Simon Henderson is the Baker fellow and director of the Bernstein Program on Gulf and Energy Policy at The Washington Institute, specializing in energy matters and the conservative Arab states of the Persian Gulf.
Geographic location and oil wealth give the sheikhdom significance far exceeding its size and population.
The death of eighty-six-year-old Emir Nawaf al-Ahmad al-Sabah was not unexpected. He had been hospitalized for undisclosed reasons in November, and his increasingly poor health had already caused him to give Crown Prince Mishal al-Ahmad al-Sabah de facto control in 2021. But Sheikh Mishal (pictured above), a half-brother, is already himself eighty-three, which will prompt much speculation about who the wider al-Sabah clan favors as heir apparent to Mishal and whether a much younger person—more capable of a longer reign—will be chosen. In the Kuwaiti system, the new emir, who has not yet taken the oath before parliament, has twelve months to choose an heir. No names of likely candidates have yet emerged in public.
For the moment, Kuwait is engaged in protocol. Emir Nawaf’s death was announced on December 16. He was buried after a funeral service attended by family members and the speaker of Kuwait’s parliament on December 17. Regional and world leaders are now making condolence visits. The first to arrive was Emir Tamim bin Hamad al-Thani of Qatar, followed by King Abdullah of Jordan and King Hamad bin Isa al-Khalifa of Bahrain. Iranian foreign minister Hossein Amir-Abdollahian, Palestinian leader Mahmoud Abbas, and Iraqi prime minister Mohammed Shia al-Sudani were next. Crown Prince Muhammad bin Salman, known informally as MbS, represented Saudi Arabia, which suggests that his father, King Salman, who at eighty-eightynext yearis the oldest Gulf leader, was not well enough to travel.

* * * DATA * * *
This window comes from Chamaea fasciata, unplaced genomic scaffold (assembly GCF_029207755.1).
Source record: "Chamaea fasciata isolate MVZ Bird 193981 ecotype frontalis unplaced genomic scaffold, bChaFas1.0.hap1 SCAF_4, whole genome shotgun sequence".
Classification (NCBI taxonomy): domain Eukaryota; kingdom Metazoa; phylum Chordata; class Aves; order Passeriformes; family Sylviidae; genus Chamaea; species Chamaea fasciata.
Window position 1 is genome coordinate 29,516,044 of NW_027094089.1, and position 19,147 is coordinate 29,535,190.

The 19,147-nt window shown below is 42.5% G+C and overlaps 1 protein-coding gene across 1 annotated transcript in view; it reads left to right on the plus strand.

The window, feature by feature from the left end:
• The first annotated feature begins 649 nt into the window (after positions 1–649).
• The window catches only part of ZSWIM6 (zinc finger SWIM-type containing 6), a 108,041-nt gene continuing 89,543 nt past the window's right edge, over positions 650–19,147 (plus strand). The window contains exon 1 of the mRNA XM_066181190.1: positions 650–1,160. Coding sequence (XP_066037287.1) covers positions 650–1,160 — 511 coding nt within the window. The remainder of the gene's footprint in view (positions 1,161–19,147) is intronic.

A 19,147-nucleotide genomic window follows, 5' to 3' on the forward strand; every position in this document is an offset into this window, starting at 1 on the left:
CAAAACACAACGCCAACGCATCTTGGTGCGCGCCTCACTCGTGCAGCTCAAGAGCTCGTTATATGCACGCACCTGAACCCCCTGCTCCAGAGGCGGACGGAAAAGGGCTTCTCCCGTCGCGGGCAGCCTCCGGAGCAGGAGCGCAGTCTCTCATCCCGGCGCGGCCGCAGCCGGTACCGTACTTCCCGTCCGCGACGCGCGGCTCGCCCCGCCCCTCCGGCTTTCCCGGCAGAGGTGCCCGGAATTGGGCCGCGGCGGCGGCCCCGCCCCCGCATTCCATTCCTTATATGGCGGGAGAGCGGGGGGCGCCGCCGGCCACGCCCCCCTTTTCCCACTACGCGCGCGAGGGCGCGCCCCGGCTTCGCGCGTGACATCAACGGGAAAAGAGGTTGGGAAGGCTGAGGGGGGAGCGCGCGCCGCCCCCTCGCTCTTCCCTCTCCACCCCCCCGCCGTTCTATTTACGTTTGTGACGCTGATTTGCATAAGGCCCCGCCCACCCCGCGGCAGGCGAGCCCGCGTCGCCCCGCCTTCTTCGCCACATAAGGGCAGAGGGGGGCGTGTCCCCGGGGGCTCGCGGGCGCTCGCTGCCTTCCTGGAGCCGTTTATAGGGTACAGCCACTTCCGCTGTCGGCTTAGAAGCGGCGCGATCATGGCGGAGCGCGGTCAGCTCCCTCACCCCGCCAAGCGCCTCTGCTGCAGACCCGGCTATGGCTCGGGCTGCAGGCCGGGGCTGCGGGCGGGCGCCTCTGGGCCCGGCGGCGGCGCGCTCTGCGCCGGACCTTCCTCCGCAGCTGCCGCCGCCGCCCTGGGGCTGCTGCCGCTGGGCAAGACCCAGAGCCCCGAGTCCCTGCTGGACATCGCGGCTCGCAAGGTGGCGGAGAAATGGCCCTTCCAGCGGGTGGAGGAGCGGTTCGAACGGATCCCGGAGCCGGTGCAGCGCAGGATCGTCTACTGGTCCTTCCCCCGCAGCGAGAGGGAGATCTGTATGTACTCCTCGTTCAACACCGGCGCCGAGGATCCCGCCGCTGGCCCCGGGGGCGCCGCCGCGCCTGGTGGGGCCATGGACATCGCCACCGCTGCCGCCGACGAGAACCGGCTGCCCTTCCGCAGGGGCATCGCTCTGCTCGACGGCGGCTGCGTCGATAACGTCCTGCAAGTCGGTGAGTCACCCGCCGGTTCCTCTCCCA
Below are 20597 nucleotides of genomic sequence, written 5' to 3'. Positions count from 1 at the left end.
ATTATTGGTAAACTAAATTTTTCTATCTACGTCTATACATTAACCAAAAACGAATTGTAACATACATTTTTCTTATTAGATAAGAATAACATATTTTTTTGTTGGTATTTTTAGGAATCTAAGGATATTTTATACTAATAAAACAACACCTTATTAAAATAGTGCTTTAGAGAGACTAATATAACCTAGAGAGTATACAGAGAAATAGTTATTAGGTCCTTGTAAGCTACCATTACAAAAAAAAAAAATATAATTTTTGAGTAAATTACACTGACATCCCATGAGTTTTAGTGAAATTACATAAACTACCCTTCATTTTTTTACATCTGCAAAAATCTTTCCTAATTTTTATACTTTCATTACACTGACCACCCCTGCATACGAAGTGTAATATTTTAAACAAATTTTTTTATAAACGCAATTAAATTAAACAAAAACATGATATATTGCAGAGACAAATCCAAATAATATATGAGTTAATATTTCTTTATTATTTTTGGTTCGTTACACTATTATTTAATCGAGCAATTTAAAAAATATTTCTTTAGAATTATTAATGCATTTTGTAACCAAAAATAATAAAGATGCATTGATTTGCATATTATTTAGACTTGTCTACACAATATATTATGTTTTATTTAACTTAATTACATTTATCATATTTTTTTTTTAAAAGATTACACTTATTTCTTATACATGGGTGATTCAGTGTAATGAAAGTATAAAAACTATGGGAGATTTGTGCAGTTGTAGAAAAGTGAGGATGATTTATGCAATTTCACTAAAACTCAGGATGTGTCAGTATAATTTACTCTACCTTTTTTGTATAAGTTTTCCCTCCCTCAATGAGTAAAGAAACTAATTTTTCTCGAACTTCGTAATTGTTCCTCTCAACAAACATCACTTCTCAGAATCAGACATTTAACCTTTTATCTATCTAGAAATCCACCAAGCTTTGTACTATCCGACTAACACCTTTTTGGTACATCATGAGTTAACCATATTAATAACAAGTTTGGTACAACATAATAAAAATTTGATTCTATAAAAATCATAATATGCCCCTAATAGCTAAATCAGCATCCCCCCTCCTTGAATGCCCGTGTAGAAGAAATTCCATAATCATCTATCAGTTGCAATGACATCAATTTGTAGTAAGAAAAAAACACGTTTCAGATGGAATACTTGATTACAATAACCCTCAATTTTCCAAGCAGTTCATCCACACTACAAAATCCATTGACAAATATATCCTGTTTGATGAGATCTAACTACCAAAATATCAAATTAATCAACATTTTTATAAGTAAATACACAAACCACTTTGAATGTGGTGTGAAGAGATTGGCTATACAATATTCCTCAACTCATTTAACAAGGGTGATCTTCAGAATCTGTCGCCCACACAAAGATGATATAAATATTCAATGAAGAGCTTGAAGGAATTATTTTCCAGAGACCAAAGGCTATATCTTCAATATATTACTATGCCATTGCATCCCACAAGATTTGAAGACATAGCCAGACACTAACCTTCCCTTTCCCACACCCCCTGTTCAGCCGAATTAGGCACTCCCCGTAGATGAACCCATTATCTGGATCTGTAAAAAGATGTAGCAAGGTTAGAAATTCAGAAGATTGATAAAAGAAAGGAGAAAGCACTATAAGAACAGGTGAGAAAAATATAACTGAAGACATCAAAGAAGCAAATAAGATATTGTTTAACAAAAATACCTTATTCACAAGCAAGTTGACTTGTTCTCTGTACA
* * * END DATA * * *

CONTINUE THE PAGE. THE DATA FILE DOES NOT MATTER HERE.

The memory of Iraqi leader Saddam Hussein’s invasion in 1990 and the subsequent liberation by U.S.-led forces evokes Kuwait’s vulnerable position at the northern end of the Persian Gulf, sandwiched between Iraq and Saudi Arabia, with Iran just a few miles across the water. OPEC member Kuwait has nearly 10 percent of the world’s oil, and with a population just exceeding 4 million—70 percent of them expatriates—its name has become synonymous with wealth.
Yet despite this, the country has been plagued by divisive governance and maladministration. The fifty members of the National Assembly frequently criticize the current government, led by Prime Minister Sheikh Ahmad Nawaf, the eldest son of the deceased emir. As a consequence of the tough grilling ministersface in the chamber, Sheikh Ahmad, appointed in July 2022, is already on his fourth cabinet. The latest edition of the Middle East Economic Survey (MEES) energy newsletter described his relations with parliament as “tumultuous” and reported: “Amid such an acrimonious relationship, much needed fiscal and economic reforms continue to go unaddressed.” A glaring example is the emerging need to lease ship-based electricity-generating plants because the existing onshore infrastructure is barely adequate to provide power for the summer months, when air-conditioning demand peaks.
Kuwait’s leadership looks to the United States for military support and hosts more than 13,000 American personnel in the country. Washington must be wishing Sheikh Mishal well in his leadership role and hoping he can choose a capable and probably younger al-Sabah to eventually succeed him.
Simon Henderson is the Baker Fellow and director of the Bernstein Program on Gulf and Energy Policy at The Washington Institute. He coedited (with Kristian Coates Ulrichsen) the Institute Sudden Succession essay “Kuwait: A Changing System Under Stress.”